I have always admired Venetian mirrors, however I never knew the interesting history behind them. Mirrors have been coveted since ancient times, since man first saw his reflection in a lake or pond. The earliest mirrors were made of slightly convex, highly polished metal. Eventually, in Europe, glass was poured over polished metal to create an improved reflective surface. During the medieval period, mirrors were considered the work of the devil, as it was believed that Satan was watching from the other side. Due to this superstition, glass mirrors disappeared.
Mirrors came back into vogue during the fifteenth century at a time when mirror and glass making was rapidly evolving in Venice. Nestled among 117 islands in the canals of Venice, lies Murano, the birthplace of the Venetian mirror. Murano was known throughout Europe for its high quality glassware. The quality of glasssmaking in Murano was the result of several laws enacted throughout the centuries. By the late 1200s, the production of glass objects of the finest quality was the city’s major industry as confirmed by the establishment of the Glassmakers Guild that laid out rules and regulations for the craftsmen. The purpose of the guild was to safeguard the secrets of the trade and ensure the profitability of the industry. In line with these objectives, a 1271 law prohibited the importation of foreign glass or the employment of foreign glassworkers.
In 1291, a law was passed which required that all furnaces used for glassmaking be moved from Venice to Murano to avoid the risk of fire from the furnaces spreading onto the largely wooden structures of overpopulated Venice. Many historians agree that the true motive for this law was to isolate the glass craftsmen to a location where they wouldn’t be able to disclose trade secrets. A subsequent law passed in 1295 forbidding the glassmakers from leaving the city confirms this theory.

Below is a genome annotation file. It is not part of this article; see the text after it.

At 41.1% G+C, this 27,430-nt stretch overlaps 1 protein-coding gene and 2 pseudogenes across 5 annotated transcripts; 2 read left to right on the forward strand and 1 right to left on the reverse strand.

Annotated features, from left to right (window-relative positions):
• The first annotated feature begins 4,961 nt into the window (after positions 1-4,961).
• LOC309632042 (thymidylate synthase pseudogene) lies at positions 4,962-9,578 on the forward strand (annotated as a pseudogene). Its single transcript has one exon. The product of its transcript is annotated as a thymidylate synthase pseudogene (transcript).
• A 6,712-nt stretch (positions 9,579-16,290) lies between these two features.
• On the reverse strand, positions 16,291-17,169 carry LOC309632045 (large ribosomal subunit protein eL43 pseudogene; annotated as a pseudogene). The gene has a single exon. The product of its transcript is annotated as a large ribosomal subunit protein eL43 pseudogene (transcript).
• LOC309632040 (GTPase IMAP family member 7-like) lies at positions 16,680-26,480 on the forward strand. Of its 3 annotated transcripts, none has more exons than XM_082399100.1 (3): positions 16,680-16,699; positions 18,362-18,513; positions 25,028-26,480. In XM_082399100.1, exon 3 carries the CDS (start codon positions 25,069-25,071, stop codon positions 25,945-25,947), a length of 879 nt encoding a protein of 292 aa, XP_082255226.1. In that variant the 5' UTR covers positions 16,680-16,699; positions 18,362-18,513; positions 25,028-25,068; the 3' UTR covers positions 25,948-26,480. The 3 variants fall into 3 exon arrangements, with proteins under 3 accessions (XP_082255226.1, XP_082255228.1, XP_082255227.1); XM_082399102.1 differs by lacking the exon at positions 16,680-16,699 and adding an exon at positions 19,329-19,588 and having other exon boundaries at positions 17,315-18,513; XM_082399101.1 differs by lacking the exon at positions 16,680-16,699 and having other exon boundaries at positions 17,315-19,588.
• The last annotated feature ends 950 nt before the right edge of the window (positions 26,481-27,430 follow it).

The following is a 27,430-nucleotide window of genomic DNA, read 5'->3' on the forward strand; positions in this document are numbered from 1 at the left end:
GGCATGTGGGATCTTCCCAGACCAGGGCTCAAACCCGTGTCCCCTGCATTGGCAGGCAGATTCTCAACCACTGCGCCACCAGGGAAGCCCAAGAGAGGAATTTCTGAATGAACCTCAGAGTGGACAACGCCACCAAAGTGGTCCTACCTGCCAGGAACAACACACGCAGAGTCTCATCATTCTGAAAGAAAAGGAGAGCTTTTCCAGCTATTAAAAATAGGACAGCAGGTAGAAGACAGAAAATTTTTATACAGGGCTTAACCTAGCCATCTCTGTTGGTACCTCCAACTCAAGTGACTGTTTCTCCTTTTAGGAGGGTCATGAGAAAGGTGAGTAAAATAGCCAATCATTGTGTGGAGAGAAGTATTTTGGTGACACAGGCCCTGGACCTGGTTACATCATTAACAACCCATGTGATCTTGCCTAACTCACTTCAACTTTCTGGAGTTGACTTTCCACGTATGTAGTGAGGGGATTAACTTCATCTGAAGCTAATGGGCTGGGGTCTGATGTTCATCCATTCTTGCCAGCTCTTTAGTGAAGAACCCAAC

Artisans working in the glass trade were well rewarded for their efforts. They had a privileged social status, and their daughters were allowed to marry into the wealthiest and noblest of Venetian families. By applying this clever approach, Venetian government ensured that the glassmakers encouraged their offspring to carry on the trade, and that trade secrets stayed in the families and fueled creative processes leading to innovation and further success. This, along with Venice’s convenient location at the crossroads of trade between East and West, gave Venice monopoly power in manufacturing and selling quality glass throughout Europe that lasted for centuries. Despite these stringent laws, Venetian workers succumbed to temptation and carried trade secrets to London and Paris. Still, Venetiam mirrors remained a coveted and valuable entity – a true status symbol.
Today, over 500 years later, Venetian mirrrors are just as beautiful and stylish and radiate a luxurious and rich history.
I have a new appreciation for Venetian mirrors after learning about the colorful history of Murano glass. Do any of you own any Venetian mirrors? If so, we would love to see pictures.cover image